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📅 When to Use Water Softener Crystals

Use water softener crystals if cost is your primary consideration and you’re looking for the most economical choice for a smaller budget.

You might also prefer to use water softener crystals if you have a lower water consumption and the rate of dissolvability of your water softener salt isn’t important to you.

Because crystals may contain additives, they’re best used in a two-part or two-tank water softening system, and generally shouldn’t be used in single-tank softeners.

🤔 Why it’s Important to Use the Right Salt in a Water Softener

Choosing the right type of salt for your water softener system is important because it affects the amount of maintenance your water softener requires and the likelihood of salt bridging (when salt sticks together in the brine tank to form a hard crust).

It’s especially important to buy the right water softener salt if you use a single-tank or all-in-one water softener, which is more prone to clogging and bridging.

📖 How to Decide Whether to Use Water Softener Salt Crystals or Pellets

Here are our top tips for deciding whether to use salt pellets or crystals in your water softener:

  • First, consider your water hardness. Do a hard water test if you haven’t already – you can buy a DIY kit online for less than $20. Go for pellets if your water is particularly hard. For moderately hard water, you can consider either pellets or crystals.
  • Next, determine the type of system you own. Is it an all-in-one water softening system, or a two-part unit? Use salt pellets for an all-in-one system, and use salt pellets OR crystals for a two-tank system.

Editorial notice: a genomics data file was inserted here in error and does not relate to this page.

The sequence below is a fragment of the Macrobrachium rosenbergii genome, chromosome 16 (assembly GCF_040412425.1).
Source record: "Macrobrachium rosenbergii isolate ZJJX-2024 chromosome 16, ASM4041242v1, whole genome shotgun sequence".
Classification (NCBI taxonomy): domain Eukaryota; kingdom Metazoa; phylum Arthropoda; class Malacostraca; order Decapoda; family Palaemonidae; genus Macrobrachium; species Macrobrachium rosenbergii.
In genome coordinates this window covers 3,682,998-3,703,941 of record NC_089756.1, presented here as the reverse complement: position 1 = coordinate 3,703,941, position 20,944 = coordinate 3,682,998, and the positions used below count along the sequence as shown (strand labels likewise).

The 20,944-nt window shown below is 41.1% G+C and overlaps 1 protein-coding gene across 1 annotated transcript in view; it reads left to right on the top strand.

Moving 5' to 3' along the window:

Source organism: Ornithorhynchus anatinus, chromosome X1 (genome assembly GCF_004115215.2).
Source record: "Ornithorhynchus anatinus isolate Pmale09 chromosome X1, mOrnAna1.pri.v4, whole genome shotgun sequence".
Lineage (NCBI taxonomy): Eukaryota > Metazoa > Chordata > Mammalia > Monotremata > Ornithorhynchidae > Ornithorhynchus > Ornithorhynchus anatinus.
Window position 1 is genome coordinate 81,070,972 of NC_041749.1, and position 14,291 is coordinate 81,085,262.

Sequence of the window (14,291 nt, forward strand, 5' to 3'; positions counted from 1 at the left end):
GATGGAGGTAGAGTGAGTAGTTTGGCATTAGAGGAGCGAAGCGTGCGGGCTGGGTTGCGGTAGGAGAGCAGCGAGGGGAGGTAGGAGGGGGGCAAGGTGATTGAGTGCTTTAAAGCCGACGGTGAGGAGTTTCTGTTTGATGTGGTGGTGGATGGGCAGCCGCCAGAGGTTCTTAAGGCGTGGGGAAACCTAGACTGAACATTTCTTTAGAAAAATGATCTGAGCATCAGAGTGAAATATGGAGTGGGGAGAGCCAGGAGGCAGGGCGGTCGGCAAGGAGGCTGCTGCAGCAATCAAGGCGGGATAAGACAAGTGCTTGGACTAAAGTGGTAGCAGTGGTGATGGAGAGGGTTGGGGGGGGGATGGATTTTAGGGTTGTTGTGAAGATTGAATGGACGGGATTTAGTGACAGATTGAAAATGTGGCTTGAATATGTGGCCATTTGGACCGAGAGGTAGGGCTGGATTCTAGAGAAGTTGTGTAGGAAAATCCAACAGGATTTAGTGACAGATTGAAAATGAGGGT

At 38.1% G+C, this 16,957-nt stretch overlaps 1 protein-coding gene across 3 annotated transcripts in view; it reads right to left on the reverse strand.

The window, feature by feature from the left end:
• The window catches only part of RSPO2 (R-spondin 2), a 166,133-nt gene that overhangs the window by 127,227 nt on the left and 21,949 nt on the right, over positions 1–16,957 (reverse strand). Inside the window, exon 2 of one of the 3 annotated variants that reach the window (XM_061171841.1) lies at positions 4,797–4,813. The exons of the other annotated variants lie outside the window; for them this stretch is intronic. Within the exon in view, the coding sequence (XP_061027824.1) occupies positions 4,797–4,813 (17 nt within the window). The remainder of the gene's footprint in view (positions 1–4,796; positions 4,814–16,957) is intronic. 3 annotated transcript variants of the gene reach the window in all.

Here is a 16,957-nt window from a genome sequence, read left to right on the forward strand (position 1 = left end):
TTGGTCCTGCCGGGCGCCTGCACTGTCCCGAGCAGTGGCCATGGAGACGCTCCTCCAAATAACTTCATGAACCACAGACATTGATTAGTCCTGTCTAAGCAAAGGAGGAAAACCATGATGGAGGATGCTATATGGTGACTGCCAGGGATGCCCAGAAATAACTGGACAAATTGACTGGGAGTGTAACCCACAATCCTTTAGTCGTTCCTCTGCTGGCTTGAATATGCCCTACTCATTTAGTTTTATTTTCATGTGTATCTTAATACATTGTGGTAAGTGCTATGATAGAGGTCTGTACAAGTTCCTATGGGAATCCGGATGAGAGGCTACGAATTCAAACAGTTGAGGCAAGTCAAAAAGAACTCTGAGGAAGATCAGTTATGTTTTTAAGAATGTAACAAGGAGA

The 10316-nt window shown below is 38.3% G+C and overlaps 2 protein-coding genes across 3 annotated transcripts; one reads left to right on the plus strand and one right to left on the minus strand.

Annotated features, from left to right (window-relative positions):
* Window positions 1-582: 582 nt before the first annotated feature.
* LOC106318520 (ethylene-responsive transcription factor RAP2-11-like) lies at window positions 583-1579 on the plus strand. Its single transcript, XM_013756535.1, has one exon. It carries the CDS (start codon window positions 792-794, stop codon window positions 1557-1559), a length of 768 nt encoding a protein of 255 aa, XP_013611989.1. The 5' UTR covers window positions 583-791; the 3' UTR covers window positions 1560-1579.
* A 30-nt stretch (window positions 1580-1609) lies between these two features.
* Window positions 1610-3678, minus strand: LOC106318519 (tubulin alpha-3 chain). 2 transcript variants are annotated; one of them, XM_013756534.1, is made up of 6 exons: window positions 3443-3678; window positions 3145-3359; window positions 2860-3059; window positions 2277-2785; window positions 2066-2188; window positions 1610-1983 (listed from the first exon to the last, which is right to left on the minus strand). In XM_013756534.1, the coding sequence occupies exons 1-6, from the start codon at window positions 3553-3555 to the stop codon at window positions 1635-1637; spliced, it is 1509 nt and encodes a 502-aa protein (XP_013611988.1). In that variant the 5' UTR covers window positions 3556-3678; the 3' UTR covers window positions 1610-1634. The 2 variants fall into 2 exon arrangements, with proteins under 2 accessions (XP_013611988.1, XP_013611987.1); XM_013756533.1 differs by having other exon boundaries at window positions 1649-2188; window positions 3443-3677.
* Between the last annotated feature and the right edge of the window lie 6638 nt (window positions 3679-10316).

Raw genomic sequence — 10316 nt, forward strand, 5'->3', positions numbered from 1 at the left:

• If you’re not sure, bring out your user manual. This should tell you what type of system you own and may also recommend the best type of salt to use in your brine tank.
  • Still unsure? Contact your water softener manufacturer. They’ll be able to give you dedicated tips on buying salt for your particular softener.
How to determine whether to use salt pellets or crystals

📑 Final Word

Whether you use water softener salt pellets or crystals in your softening system, you’ll still get the desired end result: soft water.

But there are certain instances when you’ll benefit from using a particular type of salt in your water softener brine tank.

Water softener pellets are best for all-in-one systems and dissolve more easily without clogging or bridging. They’re also less likely to leave a residual behind.

Water softener crystals are better for two-part water softening systems, but it’s still best to use pellets in homes with a high water (and therefore salt) usage, because they’re less prone to clogging the brine tank.

Which is better, salt crystals or pellets? Generally, we recommend pellets over crystals, but ultimately, the decision comes down to personal preference and what your water softener needs.

Related: Can you can mix pellets and crystals?

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  • Laura Shallcross
    Senior Editor

    Laura is a passionate residential water treatment journalist who holds an undergraduate degree in Print Journalism and a master’s degree in Creative Writing. Over a span of 5 years she's written on a range of topics including water softening, well water treatment, and purification processes.